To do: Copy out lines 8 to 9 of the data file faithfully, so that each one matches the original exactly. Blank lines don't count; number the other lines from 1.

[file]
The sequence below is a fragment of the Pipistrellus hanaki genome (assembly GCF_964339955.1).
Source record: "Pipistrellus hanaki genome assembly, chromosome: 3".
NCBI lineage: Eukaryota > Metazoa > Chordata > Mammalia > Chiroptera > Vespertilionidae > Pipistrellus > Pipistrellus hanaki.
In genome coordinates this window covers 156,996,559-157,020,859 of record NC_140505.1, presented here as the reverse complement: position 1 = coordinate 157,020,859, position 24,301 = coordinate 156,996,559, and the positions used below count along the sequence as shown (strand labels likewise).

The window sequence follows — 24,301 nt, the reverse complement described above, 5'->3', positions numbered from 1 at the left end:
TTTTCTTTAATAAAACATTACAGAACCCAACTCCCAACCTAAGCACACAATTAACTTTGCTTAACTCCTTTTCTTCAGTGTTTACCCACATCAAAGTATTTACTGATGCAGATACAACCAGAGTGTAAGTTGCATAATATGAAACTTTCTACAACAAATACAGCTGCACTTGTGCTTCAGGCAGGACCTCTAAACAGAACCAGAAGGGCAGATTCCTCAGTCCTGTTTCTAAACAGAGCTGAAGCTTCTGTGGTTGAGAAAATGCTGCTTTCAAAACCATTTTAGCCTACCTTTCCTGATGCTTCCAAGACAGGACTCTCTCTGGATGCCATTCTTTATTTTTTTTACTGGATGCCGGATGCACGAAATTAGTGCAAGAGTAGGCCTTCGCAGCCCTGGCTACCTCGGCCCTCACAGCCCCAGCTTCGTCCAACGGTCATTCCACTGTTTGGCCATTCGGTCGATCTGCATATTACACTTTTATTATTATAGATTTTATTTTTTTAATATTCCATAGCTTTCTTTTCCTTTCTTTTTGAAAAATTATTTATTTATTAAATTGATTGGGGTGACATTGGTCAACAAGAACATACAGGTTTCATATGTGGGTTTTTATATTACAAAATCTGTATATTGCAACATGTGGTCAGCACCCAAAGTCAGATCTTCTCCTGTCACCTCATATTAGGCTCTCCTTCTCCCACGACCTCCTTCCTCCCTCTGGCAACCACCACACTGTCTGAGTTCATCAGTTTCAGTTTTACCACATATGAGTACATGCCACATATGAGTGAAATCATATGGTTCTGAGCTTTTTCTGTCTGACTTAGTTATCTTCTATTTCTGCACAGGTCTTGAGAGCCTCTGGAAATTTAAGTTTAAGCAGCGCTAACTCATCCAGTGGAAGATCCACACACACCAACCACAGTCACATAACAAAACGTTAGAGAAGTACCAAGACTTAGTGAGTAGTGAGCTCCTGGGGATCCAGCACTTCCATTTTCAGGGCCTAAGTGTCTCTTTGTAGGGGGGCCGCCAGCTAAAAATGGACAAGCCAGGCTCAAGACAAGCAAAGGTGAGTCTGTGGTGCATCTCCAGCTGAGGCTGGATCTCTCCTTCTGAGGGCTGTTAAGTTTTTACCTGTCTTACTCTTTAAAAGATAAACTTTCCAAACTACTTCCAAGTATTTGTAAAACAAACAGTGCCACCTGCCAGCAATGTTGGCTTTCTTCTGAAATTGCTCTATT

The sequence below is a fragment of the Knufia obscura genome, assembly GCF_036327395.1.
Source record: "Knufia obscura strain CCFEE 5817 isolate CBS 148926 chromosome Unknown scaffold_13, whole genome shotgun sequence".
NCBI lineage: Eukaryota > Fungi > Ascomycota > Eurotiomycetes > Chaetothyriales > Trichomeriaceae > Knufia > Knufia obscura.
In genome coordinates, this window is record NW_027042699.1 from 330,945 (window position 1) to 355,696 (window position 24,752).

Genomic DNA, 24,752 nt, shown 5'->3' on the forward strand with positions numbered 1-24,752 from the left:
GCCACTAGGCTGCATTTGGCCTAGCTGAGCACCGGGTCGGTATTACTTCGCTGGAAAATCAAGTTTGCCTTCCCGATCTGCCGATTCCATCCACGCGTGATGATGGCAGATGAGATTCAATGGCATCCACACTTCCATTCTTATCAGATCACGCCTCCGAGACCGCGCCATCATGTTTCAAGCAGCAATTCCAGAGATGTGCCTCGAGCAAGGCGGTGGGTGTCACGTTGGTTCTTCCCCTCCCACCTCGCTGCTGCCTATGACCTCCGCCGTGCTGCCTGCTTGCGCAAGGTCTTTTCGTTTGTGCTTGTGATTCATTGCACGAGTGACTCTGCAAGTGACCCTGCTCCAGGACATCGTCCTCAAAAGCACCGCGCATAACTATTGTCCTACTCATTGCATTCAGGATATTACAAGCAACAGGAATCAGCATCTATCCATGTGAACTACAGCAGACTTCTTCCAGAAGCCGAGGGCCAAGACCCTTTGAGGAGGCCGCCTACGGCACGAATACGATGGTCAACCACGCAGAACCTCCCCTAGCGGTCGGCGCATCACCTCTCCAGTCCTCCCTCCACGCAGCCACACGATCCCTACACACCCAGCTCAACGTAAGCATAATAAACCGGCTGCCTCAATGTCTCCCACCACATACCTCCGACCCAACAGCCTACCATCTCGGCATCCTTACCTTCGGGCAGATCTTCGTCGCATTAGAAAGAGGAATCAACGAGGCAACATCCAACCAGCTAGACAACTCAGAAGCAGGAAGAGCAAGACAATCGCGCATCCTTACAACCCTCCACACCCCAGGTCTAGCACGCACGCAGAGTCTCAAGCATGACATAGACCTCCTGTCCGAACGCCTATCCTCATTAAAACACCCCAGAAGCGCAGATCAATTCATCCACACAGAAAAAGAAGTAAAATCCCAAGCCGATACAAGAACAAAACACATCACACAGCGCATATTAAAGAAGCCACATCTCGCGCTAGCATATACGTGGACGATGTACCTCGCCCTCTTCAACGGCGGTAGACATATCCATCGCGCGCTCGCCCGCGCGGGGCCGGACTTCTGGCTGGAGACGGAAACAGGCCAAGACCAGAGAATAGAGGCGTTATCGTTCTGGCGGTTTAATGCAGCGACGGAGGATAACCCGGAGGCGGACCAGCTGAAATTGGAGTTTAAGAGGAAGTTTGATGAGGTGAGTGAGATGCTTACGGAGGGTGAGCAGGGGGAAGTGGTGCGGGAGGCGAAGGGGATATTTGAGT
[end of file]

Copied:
Source record: "Knufia obscura strain CCFEE 5817 isolate CBS 148926 chromosome Unknown scaffold_13, whole genome shotgun sequence".
NCBI lineage: Eukaryota > Fungi > Ascomycota > Eurotiomycetes > Chaetothyriales > Trichomeriaceae > Knufia > Knufia obscura.